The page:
Wednesday, November 9, 2011

No Establishment

A friend posted this quote from Jon Stewart on Facebook the other day:

I have to say, as someone who is not a Christian, it's hard for me to believe Christians are a persecuted people in America. God-willing, maybe one of you one day will even rise up and get to be president of this country -- or maybe forty-four in a row. But that's my point, is they've taken this idea of no establishment as persecution, because they feel entitled, not to equal status, but to greater status.

A few personal words to Jon.

Agreed -- Christians are NOT a persecuted people in America. The Christians out there who whine about persecution apparently don't know what persecution is. They need to spend some time in a Muslim or Communist country where people are imprisoned or killed for practicing their faith.

Agreed -- there are Christians out there who think because Christians are the majority in America and because the nation was founded on Christian principles that Christianity deserves a "greater status" than other religions here. They are wrong. But let me contend that, although that group of believers may be loudmouths, they are not necessarily representative of Christianity in America.

Let me also contend that you may be misunderstanding the "no establishment" situations that you are referring to. Any public bickering I'm aware of concerning Christians and the no establishment clause deal with things like . . . the Ten Commandments being displayed in a courthouse. (I'm not including the gay marriage debate because that is a much bigger, more complex issue dealing with more than religious belief.)

Here's the thing: if I was living in, say Saudi Arabia, I would understand that the vast majority of people there live their lives by the principles in the Koran. I would understand that Islam and the Koran is a significant part of the culture and heritage of the country. I would fully expect to find scripture from the Koran on display in public places -- I would expect community celebrations, even those promoted by the local governments, to be centered on Muslim holidays and beliefs -- I would expect Muslim teachings to come up in the schools, even if they are run by the government (which I don't know if they are . . . ). None of this would qualify to me as "establishment of religion", even if they make me uncomfortable or make my life inconvenient. Sometimes faith is uncomfortable and inconvenient.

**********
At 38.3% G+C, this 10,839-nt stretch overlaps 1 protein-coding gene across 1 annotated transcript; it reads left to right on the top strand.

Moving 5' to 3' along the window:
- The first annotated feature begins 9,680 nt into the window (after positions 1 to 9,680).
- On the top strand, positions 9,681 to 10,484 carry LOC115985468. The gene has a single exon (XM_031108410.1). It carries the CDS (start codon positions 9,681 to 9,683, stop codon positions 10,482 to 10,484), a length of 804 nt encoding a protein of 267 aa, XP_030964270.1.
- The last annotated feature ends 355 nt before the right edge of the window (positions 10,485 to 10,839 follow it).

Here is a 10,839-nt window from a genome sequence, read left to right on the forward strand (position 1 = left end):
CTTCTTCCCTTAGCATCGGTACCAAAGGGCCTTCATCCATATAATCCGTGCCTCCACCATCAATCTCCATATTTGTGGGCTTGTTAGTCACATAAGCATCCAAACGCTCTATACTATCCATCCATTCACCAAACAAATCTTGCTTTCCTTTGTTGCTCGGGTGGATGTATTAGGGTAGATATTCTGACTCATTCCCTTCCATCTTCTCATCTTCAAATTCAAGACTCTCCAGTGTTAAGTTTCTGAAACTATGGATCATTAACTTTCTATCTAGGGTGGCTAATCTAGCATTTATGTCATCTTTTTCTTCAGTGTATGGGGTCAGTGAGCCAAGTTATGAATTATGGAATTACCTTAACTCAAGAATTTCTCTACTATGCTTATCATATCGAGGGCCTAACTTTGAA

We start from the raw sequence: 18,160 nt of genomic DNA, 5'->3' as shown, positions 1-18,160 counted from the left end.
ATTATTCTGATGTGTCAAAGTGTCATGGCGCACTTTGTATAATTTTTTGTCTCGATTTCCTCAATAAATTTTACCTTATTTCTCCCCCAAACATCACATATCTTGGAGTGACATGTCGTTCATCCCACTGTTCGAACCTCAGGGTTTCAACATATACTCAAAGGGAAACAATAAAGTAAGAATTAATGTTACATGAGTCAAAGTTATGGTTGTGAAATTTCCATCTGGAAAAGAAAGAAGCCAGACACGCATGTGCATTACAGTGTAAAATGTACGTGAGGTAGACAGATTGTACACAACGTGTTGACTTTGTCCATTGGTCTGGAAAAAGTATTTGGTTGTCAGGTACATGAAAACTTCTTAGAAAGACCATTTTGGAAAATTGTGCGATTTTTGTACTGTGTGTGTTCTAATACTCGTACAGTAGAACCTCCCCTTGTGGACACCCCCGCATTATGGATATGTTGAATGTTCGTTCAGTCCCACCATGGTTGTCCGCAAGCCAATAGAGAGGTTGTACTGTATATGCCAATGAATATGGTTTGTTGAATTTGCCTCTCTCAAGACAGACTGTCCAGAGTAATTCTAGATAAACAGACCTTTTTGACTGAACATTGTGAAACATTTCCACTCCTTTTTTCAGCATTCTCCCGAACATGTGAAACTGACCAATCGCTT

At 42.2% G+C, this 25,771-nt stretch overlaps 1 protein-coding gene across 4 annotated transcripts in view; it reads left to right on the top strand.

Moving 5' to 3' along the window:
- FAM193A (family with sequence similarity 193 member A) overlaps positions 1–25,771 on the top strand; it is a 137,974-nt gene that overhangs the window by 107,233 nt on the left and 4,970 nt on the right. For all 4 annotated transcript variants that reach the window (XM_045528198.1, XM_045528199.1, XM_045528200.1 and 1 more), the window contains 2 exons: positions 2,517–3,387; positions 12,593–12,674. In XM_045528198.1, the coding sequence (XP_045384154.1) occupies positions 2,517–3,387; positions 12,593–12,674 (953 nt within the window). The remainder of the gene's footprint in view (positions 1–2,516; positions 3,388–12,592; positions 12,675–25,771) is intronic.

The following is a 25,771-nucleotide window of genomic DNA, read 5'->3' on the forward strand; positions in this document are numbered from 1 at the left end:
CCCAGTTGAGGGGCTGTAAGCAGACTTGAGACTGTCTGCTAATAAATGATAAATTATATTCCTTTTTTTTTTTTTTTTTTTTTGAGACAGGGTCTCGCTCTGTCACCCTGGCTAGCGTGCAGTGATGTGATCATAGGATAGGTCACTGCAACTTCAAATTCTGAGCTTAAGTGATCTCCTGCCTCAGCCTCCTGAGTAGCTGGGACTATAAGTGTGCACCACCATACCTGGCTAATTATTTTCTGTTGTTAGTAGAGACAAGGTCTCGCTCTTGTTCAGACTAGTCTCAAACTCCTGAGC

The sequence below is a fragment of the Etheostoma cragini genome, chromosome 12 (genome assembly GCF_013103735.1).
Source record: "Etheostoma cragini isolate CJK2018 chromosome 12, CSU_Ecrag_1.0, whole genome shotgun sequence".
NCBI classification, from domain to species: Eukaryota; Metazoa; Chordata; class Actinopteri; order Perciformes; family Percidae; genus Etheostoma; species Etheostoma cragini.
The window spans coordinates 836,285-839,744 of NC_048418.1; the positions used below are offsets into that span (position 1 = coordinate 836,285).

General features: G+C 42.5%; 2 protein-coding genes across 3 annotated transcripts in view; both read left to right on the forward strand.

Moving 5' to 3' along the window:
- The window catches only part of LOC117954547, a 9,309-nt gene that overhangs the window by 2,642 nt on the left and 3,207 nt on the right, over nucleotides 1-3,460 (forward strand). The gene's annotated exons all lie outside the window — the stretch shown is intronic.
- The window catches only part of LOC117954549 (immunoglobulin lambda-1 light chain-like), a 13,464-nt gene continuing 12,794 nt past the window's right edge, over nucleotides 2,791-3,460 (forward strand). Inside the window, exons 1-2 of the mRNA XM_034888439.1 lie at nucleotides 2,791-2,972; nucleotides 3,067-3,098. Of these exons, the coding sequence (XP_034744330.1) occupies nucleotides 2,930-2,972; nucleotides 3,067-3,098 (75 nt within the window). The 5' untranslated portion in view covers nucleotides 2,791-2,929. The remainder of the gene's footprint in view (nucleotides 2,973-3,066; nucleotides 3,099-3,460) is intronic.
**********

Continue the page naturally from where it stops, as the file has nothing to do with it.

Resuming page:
Now, if I were required to participate in these religious activities, if I had no choice but to put my children in schools promoting Islam . . . now we're talking about establishment of religion. And if I had rights or freedoms taken away from me for practicing Christianity, now we're talking about persecution. I don't believe we are there in America, for any faith or non-faith group.

Understand, Jon, that sincere believer of every religion want no establishment of religion in the United States. But no establishment does not have to mean we put a cloak on our religious practice and hide it in a closet for fear of making someone uncomfortable.

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